Nobody talks about urine in polite company, but it says a lot about you. its smell, consistency, and color are telltale indicators of your lifestyle and well-being, ranging from what you’ve been eating and drinking lately to illnesses you may not even know you have.
Urine is mostly water (at least 95 percent), but the rest is a surprisingly complex mix of ingredients including urea, chloride, sodium, potassium, creatinine, and other dissolved ions, plus various inorganic and organic compounds . The most common color of urine is yellow, caused by the presence of urobilin, a biochemical waste product generated by the breakdown of old red blood cells. (Your body makes about 2 million new red blood cells every day and recycles an equal number of old ones.)
here’s a handy color chart the next time you’re standing wondering:
1. Clear. Colorless urine may indicate overhydration. Although not as dangerous as dehydration, overhydration can dilute essential salts, such as electrolytes, creating a problematic chemical imbalance in the blood.
2. pale straw color. normal, healthy, well hydrated.
3. transparent yellow. normal.
4. dark yellow. normal, but suggestive of mild dehydration.
5. amber or honey. possibly dehydrated. Note: Many popular sites recommend drinking water to address some of the above colors, but Dena Rifkin, MD, a nephrologist on the UC San Diego staff of health and an assistant professor of medicine, suggests caution. “I never advise people to test the color of their urine to see if they are hydrated and I would never recommend hydration based on the color of urine. instead, ‘drink to thirst’. Eight glasses of water a day is an urban myth as far as most doctors are concerned, and the only people who should be concerned about drinking more are those with a history of kidney stones.”
6. light orange. possibly dehydrated, but can also be caused by liver or bile duct problems, consumed food dyes, or the excretion of excess B vitamins from the bloodstream. talk to your doctor.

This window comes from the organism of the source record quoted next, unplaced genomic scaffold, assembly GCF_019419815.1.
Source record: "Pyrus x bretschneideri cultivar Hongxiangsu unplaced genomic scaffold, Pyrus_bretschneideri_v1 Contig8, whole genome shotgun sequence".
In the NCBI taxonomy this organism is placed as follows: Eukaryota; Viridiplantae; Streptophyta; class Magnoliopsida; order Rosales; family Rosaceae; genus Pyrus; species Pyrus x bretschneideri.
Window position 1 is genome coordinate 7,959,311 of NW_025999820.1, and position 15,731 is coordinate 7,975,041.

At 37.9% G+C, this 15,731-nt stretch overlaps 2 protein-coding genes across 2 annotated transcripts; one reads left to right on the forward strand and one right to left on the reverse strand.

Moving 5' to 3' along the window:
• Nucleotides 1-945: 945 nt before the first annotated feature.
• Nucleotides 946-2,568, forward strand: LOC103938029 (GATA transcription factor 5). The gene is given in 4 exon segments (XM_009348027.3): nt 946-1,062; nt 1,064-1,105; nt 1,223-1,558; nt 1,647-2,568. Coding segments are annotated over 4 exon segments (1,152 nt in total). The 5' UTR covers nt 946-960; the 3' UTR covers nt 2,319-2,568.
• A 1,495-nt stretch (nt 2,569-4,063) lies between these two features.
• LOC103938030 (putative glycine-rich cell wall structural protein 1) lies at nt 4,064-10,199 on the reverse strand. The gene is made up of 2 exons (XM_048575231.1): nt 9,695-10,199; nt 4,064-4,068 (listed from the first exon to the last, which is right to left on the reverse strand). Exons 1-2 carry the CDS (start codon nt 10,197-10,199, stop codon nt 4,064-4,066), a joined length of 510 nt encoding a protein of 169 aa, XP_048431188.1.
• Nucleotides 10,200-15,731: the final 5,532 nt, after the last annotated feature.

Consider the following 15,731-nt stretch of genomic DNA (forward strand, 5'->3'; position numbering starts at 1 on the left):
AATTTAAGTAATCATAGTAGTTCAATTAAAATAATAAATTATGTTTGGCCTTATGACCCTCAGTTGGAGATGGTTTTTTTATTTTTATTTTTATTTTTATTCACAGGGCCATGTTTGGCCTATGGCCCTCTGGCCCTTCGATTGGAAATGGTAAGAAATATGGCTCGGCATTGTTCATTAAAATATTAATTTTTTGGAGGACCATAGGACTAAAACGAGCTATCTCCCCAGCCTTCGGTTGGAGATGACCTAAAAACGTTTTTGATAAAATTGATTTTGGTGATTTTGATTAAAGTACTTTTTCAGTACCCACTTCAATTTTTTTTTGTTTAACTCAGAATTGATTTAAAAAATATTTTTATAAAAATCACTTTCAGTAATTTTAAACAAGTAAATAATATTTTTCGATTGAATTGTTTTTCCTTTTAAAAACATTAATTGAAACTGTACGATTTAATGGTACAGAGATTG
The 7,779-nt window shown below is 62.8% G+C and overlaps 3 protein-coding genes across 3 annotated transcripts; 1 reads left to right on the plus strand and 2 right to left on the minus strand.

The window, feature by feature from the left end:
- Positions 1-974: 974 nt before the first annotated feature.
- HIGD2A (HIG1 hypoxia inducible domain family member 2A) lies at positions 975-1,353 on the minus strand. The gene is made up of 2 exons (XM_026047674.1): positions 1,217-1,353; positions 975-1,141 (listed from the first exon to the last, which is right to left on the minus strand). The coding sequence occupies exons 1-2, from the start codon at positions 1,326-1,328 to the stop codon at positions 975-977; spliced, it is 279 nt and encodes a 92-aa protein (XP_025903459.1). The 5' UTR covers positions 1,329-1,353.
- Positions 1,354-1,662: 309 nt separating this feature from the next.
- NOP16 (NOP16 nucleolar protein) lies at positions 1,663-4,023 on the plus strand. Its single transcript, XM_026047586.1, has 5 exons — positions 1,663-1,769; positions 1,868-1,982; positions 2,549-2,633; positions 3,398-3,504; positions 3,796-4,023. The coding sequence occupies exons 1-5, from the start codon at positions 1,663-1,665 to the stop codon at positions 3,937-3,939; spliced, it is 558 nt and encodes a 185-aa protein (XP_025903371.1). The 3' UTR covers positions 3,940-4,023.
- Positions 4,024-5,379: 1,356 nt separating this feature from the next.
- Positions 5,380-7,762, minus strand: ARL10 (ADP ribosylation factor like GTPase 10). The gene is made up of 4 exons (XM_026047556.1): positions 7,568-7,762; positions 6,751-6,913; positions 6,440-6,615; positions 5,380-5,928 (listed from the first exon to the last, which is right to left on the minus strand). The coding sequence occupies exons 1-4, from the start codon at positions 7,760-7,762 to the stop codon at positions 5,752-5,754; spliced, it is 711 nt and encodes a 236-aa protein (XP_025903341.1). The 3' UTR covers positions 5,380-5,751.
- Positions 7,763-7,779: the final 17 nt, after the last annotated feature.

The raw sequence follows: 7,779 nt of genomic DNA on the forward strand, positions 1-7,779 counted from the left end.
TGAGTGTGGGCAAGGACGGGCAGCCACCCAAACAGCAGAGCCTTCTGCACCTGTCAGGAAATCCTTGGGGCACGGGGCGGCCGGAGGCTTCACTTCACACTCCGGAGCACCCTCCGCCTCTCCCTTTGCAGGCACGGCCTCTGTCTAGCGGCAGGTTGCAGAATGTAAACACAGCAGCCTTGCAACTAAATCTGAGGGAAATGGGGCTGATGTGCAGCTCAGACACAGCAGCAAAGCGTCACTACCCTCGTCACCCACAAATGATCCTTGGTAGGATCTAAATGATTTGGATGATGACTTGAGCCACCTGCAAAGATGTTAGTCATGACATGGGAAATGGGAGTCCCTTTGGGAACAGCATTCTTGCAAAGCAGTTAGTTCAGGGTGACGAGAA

7. orange. some medications, such as rifampin or phenazopyridine, can cause this discoloration. ask your doctor.
8. dark orange or brown. a possible symptom of jaundice, rhabdomyolysis, or Gilbert’s syndrome. also caused by severe dehydration. Consult your doctor.
9. pink. for some people, eating beets, cranberries, or rhubarb can do this. “If you’ve eaten beets and have color changes in your urine, you don’t need to see a doctor,” Rifkin said. on the other hand, a pinkish hue could be a first indicator of a larger problem. see red.
10. red. this color can be a worrying symptom of many things. Blood in the urine, called hematuria, can be benign, idiopathic, or a sign of a kidney stone, infection, or tumor in the urinary tract. may indicate a problem with the prostate. or possible lead or mercury poisoning. or a group of rare inherited disorders known as porphyrias. red urine is a red flag to immediately see a doctor.
11. green. eating asparagus does this for some people, although many more people notice the vegetable’s odorous effect on their urine. Some medications and food dyes also produce harmless green urine, but they can also indicate a bacterial infection in the urinary tract. ask your doctor.
12. blue. some medications and food dyes produce bluish urine. so does a rare inherited metabolic disorder known as familial hypercalcemia or “blue diaper syndrome,” which is characterized by incomplete intestinal breakdown of tryptophan, a dietary nutrient. consult a doctor.
13. dark brown or black. benign causes include ingestion of large amounts of rhubarb, fava beans, or aloe. Some medications also darken urine. however, of more concern are possible causes, such as copper or phenol poisoning or melanoma, which can cause blackish urine called melanuria. consult your doctor.
14. white or milky. this can be due to an overabundance of certain minerals, such as calcium or phosphate, a urinary tract infection, or too much protein. Consult your doctor.